Business Intelligence and analytics have been staples of the enterprise space for a long time. What exacerbates this issue is something called “big data” which is essentially massive amounts of data (structured and unstructured), and is difficult to organize and report on through either standard spreadsheets or database software. This has not been an issue for the majority of SMB organizations, but there is a need for those larger SMB entities that use up to a petabyte of data or over 1,000 terabytes.

Other trends that are here to stay are cloud computing and virtualization. In some ways, the cloud will be the method of choice for application delivery and access for many SMBs. The ability to take advantage of these once enterprise only technologies, without building out redundant data centers or acquiring expensive hardware and software, makes the cloud a very attractive option. Virtualization will accelerate with this shift making shared resources in a colocation space possible. While much of the virtualization work in the SMB space, to this point, has been on the server side, 2013 will usher in the new age of the virtual desktop.

This subset of the virtualization platform allows for a simple, easy to control user experience regardless of the chosen endpoint. An organization can customize the desktop experience for each user therefore lessening the need for full PC clients to run company applications. Lower cost options such as thin client terminals with no onboard storage or operating system can be used to do everything an end-user may need. This configuration also lends well to security functionality as less corporate information sits on individual, and sometimes vulnerable, computers.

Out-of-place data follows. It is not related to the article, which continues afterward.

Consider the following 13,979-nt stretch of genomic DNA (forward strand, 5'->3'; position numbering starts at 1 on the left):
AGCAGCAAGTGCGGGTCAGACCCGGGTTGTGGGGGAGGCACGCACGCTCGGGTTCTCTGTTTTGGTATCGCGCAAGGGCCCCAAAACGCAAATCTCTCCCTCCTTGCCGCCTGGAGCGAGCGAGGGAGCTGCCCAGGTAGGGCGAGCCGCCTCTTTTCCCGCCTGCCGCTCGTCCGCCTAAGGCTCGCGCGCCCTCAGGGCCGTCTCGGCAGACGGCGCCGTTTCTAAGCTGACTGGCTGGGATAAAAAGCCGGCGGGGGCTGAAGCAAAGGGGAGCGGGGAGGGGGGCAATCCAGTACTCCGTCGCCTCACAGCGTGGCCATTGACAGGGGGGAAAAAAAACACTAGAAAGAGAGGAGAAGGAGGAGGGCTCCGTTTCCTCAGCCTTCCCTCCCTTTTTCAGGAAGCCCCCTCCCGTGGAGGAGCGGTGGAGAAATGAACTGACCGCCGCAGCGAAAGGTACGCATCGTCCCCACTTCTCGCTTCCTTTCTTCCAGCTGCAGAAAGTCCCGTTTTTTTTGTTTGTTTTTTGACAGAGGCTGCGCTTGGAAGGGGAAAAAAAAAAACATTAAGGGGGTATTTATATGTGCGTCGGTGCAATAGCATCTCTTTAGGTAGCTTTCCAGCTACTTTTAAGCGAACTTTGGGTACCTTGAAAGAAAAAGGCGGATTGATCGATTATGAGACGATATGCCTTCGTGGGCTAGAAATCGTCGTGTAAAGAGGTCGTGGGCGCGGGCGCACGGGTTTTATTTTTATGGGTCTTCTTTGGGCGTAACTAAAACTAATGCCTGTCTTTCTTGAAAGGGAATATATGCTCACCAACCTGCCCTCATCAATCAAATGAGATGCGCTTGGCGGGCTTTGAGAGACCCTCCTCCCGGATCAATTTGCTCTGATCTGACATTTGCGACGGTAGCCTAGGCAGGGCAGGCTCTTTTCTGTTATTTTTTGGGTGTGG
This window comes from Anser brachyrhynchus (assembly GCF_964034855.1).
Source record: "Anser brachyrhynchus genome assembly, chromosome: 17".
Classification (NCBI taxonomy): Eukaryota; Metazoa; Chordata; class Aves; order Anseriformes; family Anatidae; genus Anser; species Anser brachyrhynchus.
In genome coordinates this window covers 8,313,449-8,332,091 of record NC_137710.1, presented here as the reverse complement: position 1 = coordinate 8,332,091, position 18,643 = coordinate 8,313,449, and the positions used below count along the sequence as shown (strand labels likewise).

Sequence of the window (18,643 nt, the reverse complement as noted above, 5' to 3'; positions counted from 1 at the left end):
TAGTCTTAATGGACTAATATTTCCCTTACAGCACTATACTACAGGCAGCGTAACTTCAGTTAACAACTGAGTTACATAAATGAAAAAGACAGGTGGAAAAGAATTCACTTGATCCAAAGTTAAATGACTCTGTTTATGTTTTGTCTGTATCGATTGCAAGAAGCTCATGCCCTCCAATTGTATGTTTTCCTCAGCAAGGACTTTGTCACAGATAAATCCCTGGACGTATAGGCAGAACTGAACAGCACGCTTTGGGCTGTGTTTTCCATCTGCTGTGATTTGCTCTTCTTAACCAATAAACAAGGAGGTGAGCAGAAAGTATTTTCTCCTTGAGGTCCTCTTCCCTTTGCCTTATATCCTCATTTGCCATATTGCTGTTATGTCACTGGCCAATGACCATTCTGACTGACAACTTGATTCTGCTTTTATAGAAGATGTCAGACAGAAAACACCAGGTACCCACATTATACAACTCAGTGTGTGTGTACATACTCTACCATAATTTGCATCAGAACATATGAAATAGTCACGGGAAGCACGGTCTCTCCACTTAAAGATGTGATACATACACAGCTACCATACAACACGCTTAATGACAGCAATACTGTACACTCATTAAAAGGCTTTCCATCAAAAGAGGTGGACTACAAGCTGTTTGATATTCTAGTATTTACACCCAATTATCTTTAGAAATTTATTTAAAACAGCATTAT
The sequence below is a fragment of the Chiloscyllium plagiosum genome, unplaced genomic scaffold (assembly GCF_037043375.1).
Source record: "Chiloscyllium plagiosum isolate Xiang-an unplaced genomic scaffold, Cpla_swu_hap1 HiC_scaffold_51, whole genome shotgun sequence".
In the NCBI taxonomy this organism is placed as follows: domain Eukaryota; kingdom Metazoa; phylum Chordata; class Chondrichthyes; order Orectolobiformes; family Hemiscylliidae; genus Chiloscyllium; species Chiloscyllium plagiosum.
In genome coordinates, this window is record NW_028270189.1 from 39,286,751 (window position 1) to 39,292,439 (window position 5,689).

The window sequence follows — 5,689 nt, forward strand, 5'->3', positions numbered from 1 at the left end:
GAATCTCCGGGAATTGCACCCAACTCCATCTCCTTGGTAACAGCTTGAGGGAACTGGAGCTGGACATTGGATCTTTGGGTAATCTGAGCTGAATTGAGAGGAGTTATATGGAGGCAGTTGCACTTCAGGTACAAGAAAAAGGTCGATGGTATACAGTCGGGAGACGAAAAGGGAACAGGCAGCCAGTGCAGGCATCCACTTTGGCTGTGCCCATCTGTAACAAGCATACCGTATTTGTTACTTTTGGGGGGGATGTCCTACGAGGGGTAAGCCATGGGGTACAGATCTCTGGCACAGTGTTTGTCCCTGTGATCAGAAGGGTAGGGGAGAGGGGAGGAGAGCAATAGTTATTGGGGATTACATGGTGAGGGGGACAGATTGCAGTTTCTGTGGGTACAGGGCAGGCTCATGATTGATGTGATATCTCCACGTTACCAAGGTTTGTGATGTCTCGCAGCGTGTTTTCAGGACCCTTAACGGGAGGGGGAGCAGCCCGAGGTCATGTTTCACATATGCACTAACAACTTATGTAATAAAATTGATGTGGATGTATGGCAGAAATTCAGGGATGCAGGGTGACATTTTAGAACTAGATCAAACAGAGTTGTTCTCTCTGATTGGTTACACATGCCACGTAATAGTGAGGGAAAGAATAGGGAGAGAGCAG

Finally, collaboration becomes a concern as mobility is added to the mix. When multiple employees work remotely, it can be difficult to synchronize documents, workflows, or other application outputs. Thus, collaboration applications make sense as a growth area for the SMB. Take for example a group I’ve recently spoken to that produces conferences all across the country. They have no formal office space, and are often in different cities on any particular day. Sure, making a phone call is one way to communicate, but if you are trying to share documents and other information with a colleague across the country, it can be a challenge. At the very least, the ability to “check out” materials and create versions that are stored centrally would be invaluable to this organization, and Microsoft’s SharePoint application is built to do just that. Microsoft’s SharePoint application also has a cloud-based option for small business which makes it both user friendly and budget friendly. As you can see, there is a great many solutions in the hopper for the SMB market space in 2013. According to Anderson, predictions for the coming year include “that tablet computing in the SMB market will outpace that of the enterprise space, desktop virtualization will finally take off, and mobile connectivity to business applications will rise about 25% from 2012 in the SMB toolkit.” (Anderson, 2012) There is a thought that the flagging economy and unyielding unemployment numbers in the US will lead to an explosion of a micro-SMB marketplace; entrepreneurs who strike out on their own or form small organizations of between two and five people. This fact would further push the adoption of cloud applications which are rising much faster in the micro-SMB market than in any other segment. In this day and age, being the trusted technology partner is a win-win for everyone concerned, so focusing on this relationship will go a long way towards enhancing the recovery for all parties in the future.